metres before the weather station itself. Right at this junction, a small trail heads off

to the right. During our time there, it was anything but inconspicuous as it was the

only area along the whole track which had bundles of wooden planks demarcating its

entrance. The first 20-30m of the trail runs through very dense bamboo scrub but it

quickly becomes more open where the bamboo meets the start of the primary forest.

It was right at this point where a decisive battle was fought and lost on another dark

day of birding (I am notching up a lot of such days!).

Blue-naped Pitta Country- Excellent ridge top forests with a dense understorey


    Once in the primary forest proper, the trail runs level through some primary hill

forest for another 50-100m or so before it starts to descend, first gradually, but

towards the bottom it starts getting very steep, with a 60 degree slope to overcome

near the bottom itself. Once the slope is cleared, the forest understorey becomes

very open with towering emergents forming a closed canopy above your head and

primary obstacles become navigating through the granite boulder-lined seasonal

riverbeds and rattan clumps. This is likely to be an excellent place for ground birds,

with our group’s intrepid “basher” Ashley sighting an excellent male Silver Pheasant

here. I was pre-occupied with trawling for signs of Grey Peacock-Pheasant, which I

reckon would be vocal at the right time of year. Rufous-tailed Robin has been seen

here and undoubtedly Pittas will be present here.


    The trail ends here, as the open nature of the understorey means it’s easy to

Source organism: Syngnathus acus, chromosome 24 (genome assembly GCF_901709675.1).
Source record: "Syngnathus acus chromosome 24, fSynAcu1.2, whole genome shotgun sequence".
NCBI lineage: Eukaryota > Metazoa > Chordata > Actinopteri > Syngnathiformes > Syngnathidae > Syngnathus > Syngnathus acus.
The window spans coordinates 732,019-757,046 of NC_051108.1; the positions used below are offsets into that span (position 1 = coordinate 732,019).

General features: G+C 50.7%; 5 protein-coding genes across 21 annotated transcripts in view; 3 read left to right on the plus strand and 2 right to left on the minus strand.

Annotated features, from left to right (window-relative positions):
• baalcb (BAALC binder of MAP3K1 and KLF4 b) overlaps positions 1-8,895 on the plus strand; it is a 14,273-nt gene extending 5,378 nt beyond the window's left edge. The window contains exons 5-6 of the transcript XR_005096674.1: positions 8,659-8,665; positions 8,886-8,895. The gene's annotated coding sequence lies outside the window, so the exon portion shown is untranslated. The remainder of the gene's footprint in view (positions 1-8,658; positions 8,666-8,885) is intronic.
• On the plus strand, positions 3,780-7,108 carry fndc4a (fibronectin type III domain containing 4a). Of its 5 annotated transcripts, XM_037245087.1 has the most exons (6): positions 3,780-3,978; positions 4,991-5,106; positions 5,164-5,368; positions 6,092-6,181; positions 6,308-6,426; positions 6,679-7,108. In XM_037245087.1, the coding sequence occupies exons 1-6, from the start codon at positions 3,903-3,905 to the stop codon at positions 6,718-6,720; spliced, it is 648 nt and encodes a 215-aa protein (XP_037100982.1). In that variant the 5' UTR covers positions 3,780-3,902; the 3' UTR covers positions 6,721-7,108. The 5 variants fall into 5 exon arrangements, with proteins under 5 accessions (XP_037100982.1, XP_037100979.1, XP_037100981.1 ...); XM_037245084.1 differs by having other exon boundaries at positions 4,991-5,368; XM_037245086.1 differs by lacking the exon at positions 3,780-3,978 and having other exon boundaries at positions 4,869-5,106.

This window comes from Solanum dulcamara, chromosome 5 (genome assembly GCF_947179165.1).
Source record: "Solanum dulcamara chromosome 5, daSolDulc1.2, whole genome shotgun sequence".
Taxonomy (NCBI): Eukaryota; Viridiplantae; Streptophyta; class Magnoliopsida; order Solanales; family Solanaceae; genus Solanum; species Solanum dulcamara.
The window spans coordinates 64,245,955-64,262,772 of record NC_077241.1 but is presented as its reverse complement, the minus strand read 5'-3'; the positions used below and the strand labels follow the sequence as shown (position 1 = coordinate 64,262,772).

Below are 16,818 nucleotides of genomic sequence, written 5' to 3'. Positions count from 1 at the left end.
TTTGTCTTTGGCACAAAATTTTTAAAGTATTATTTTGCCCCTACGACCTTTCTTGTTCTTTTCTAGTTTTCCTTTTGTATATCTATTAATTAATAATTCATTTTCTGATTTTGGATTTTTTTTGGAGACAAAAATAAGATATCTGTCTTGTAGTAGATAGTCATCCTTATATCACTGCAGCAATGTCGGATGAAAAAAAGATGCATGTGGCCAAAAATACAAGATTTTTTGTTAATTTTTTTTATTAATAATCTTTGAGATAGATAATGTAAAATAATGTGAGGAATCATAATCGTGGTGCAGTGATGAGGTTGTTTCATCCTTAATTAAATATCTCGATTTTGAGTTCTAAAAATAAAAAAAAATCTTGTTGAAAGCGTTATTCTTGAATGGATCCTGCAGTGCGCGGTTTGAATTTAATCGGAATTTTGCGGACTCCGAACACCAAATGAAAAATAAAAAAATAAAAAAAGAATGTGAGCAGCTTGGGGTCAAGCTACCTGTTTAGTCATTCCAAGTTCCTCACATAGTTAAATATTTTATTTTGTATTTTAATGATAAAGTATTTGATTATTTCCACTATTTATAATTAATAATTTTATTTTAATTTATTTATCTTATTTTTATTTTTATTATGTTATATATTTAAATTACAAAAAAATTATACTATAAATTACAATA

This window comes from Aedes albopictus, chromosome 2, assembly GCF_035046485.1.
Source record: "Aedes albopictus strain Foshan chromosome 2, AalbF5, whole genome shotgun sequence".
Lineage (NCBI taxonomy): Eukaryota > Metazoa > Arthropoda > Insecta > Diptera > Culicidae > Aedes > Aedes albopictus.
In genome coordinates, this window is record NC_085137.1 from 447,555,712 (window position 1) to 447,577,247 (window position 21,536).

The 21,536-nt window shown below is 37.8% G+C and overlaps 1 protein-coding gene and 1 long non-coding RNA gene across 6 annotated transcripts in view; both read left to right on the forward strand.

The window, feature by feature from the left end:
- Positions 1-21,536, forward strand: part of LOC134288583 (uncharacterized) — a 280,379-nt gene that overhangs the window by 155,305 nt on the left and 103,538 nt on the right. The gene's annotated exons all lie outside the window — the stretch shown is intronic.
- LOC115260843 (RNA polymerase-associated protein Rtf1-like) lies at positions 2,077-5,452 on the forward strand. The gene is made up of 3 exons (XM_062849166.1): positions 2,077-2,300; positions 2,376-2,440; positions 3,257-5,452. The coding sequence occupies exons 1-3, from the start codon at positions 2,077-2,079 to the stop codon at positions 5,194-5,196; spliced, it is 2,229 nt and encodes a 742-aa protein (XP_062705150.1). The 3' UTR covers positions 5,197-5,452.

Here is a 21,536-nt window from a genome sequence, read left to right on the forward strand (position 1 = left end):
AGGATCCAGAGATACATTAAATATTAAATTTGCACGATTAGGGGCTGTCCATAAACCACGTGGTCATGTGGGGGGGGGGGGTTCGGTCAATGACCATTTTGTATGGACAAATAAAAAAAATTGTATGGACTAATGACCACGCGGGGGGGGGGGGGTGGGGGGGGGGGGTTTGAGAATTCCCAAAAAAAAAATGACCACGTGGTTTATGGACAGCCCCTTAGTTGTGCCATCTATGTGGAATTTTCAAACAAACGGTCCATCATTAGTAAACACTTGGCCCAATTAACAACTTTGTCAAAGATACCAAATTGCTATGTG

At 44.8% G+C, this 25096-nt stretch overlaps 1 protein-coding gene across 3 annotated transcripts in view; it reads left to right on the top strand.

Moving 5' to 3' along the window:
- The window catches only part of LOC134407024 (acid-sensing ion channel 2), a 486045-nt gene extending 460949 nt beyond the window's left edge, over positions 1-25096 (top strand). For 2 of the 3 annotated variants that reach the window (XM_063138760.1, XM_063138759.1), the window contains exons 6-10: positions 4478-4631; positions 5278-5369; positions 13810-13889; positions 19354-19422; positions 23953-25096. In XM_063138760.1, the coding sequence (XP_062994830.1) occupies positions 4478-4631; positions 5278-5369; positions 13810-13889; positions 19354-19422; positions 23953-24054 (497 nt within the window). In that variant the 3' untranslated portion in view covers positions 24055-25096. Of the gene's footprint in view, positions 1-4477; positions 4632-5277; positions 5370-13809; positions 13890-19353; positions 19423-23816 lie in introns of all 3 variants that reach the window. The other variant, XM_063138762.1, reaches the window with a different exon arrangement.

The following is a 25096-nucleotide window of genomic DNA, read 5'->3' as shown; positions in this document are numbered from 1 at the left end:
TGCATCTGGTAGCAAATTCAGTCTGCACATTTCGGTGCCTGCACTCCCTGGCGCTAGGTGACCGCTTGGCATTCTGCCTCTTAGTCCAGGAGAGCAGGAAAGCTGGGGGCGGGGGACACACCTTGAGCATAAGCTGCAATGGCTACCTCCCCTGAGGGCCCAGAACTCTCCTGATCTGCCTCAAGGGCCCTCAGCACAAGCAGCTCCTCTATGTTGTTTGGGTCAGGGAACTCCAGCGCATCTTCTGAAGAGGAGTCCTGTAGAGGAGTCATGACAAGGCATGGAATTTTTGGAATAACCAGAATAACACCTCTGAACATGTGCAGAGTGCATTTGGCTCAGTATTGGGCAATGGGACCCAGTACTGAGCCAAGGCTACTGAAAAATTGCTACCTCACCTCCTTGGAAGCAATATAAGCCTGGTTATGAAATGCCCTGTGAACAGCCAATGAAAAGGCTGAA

get lost. A GPS is recommended if you are a seasoned basher. Alternatively, if you

speak Lao, you can talk to the gatherers you may meet along the way (as we did)

who expertly make long treks each day along the riverbeds to gather forest produce

such as rattan and edible fruits. Hunters obviously prowl this area too although

feather balls and campfires were surprisingly absent here.

Riverine forests at the base of the slope- note reduction in understorey thickness.


    The highlights below are my own, as our group split up for good portions

along this trail, although for the most part we saw the same species just at different

points along the trail. I became increasingly obsessed with the un-nameable Pitta

and so spent comparatively more time on the top of the ridge itself.


Blue-naped Pitta: A species likely to be at the forefront of any visiting birder’s future

wish list, it is thus the first on the list. The spontaneous vocalisations of a presumed

male near the entrance to the ridge trail must have been one of the most surprising

moments of the trip. The bird burst out in song just out of sight 30 metres into the

ridge trail where the bamboo meets the forest. Specifically, observers will encounter

a circular area of relatively open ground surrounded by bamboo on the left side of

the trail. On the right lies relatively open primary forest with various vine tangles with

an entrance into the thicket further along the trail. The bird burst into full song for 5

minutes in this area at 7am on one morning only and thereafter was heard calling

intermittently, all the time getting more and more distant, by most of us. In addition to